At Green Lake near Spicer, workers are busy harvesting a cold crop — big blocks of ice.
The blocks will be used to build the ice palace for the St. Paul Winter Carnival later this month. Ice harvesting is a long tradition in Spicer, Minn., that dates back nearly a century.
Temperatures in the central Minnesota town didn't get much above zero Wednesday. That's uncomfortably cold weather to be working outdoors. But it's great for making ice.
On Green Lake, which borders the east side of town, crews will spend the next several days cutting blocks of ice that weigh nearly 600 pounds each. They need about 3,700 blocks to build the palace to be the centerpiece of the St. Paul Winter Carnival.
It's a precise process: First, they dust off the ice with a sweeping machine. Then, they use a specialized saw to score the ice into carefully measured sections.
"See, right now we're scoring down about 12 inches. And the ice is 16, so we're leaving four inches. And that's what carries us the whole time while we're working on it," said Mike Lint who works for Wee Kut, a local company that's been cutting ice for 30 years.
Workers cut away three sides of the ice float, making room around it. Then they use a chiseling tool to break off the blocks.
The workers push the blocks through a channel they cut earlier all the way to shore. A conveyor belt lifts the blocks onto dry land, where they are loaded into wooden pallets.
"In total we're going to do 4,000 which will be about 60 loads going into St. Paul from here to Rice Park," said Mike Gutknecht who works for Park Construction of Minneapolis, the general contractor for the project. It will take five to seven days to truck all this ice to St. Paul, he said.
Gutknecht said Green Lake is known for freezing early and producing thick, clear ice.
"When we go back to St. Paul and shine the lights through it, you can get all the visual effects," Gutknecht said. "You'll get milky ice and that type of ice, but out here it is crystal clear and it's got a blue tinge to it. It's really beautiful."
The last time ice was harvested from Green Lake for the St. Paul palace was 1992.
"We make good ice. That's why St. Paul wanted it," said Spicer's mayor, Denny Baker. Baker added that this year's ice palace will get extra attention with Minneapolis hosting the Super Bowl.
"Most people you know have never seen a block of ice," Baker said. "And then to see what you can build with it and how you can build a structure — that will be amazing. It will be fun for them."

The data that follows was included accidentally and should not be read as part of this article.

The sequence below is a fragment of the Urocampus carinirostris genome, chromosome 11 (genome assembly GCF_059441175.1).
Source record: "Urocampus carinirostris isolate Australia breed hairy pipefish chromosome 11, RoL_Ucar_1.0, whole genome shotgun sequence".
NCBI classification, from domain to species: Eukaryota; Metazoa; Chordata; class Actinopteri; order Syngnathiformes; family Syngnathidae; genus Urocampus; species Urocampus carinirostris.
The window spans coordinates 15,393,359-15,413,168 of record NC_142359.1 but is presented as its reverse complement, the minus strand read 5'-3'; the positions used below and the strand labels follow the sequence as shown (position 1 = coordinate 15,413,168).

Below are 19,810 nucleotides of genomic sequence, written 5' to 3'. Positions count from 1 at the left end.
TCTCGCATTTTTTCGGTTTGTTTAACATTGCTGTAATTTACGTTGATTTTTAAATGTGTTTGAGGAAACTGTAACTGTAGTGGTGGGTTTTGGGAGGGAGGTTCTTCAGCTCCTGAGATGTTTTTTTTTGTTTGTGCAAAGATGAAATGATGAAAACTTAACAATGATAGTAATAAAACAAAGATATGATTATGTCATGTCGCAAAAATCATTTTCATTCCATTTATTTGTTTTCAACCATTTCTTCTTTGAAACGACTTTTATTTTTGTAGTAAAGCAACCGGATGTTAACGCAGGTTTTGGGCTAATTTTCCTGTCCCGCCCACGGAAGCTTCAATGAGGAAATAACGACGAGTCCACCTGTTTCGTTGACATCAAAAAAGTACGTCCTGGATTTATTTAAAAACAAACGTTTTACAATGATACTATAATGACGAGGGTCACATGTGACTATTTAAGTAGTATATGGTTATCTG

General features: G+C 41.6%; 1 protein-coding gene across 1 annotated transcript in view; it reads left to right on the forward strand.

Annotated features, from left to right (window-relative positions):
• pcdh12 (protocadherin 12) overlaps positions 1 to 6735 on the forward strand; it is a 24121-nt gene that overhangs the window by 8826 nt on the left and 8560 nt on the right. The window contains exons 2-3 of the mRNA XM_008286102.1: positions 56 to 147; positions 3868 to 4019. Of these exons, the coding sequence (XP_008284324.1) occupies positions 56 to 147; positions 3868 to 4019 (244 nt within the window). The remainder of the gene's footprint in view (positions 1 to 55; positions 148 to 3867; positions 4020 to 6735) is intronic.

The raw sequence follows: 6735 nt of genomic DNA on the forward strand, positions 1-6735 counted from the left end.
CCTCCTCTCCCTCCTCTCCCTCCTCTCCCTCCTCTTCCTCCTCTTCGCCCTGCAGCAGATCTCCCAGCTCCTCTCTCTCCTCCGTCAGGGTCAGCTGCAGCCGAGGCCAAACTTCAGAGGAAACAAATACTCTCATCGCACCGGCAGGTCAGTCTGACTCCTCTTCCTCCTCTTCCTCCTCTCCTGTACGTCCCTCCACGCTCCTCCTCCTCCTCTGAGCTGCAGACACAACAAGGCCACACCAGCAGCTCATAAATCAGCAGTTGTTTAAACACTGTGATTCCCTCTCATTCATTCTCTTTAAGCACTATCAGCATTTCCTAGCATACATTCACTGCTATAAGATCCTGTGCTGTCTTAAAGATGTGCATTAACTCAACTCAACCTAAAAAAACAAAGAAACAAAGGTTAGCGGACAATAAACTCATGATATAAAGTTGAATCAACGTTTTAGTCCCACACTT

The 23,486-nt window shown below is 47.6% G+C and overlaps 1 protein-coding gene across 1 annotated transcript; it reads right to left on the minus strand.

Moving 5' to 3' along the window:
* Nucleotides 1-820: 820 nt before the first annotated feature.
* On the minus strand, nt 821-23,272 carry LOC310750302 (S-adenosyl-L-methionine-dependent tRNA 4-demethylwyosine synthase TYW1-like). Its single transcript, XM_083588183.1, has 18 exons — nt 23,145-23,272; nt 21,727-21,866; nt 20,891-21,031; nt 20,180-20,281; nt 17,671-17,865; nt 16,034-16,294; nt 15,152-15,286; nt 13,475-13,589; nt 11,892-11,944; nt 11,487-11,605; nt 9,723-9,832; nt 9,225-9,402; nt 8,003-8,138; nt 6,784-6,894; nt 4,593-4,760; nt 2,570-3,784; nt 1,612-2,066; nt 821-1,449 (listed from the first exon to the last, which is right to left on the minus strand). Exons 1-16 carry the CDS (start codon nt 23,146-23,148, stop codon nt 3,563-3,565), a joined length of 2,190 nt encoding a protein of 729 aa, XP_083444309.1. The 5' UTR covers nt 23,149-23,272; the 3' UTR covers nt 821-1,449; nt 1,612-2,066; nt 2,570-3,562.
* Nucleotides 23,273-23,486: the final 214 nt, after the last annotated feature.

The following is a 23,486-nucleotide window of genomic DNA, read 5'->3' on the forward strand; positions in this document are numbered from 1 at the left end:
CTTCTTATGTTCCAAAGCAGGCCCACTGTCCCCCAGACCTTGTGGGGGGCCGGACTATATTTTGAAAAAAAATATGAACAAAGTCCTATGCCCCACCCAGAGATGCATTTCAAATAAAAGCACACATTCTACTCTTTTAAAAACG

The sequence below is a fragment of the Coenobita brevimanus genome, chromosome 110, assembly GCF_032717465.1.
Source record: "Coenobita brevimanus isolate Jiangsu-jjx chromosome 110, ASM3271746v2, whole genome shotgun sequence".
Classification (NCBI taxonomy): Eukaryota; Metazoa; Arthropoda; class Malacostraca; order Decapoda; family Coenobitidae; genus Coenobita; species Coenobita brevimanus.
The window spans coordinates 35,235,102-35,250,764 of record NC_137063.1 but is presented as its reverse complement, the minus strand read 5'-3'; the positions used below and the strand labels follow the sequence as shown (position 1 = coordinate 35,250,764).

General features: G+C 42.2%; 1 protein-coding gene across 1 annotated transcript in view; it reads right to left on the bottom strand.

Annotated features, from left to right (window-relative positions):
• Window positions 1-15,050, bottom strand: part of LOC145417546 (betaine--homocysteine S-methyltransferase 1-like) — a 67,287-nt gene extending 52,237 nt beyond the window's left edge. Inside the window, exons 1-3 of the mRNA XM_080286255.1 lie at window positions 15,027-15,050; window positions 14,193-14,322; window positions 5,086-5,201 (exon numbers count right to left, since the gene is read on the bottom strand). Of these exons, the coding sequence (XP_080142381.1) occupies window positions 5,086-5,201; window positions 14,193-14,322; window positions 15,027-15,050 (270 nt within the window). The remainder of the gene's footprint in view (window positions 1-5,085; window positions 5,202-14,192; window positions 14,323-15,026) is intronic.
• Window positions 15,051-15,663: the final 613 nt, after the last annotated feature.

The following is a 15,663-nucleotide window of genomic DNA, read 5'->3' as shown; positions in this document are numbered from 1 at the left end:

Ice harvesting on Green Lake dates back to the 1930s, when local companies used to cut it and deliver it to resorts to use throughout the summer.
Many of the tools used today haven't changed much since then.
The splitter bar is the same ones they used in the '30s, Lint said, and the wooden-sided conveyor belt used to hoist the ice blocks was built around 1941. Without it, it would be almost impossible to get the ice onto shore.
"Each one of those blocks weigh close to 600 pounds apiece so you can imagine the amount of weight," he said.
A few old timers turn out every year to help out with the ice harvest. Brothers Bill and Jim Doty are both in their mid-70s. Bill Doty said he doesn't mind the cold.
"You dress for it, you know," Doty said. "In fact, I almost got too much clothes on if you can believe it."
Some years the weather hasn't gotten cold enough to make thick ice by January. Gutknecht said they were hoping for at least 12 inches, and they have at least that.
"(Cold weather) is a very good thing for us," Gutknecht said. "Two weeks ago we were worried it was only 8 inches thick out here so we were thinking about having to go to a different lake which is further away. So this worked out great for us."
Once all this ice is in St. Paul, construction of the 70-foot-tall ice palace will begin. The whole thing has to be done by Jan. 25, when the Winter Carnival begins.
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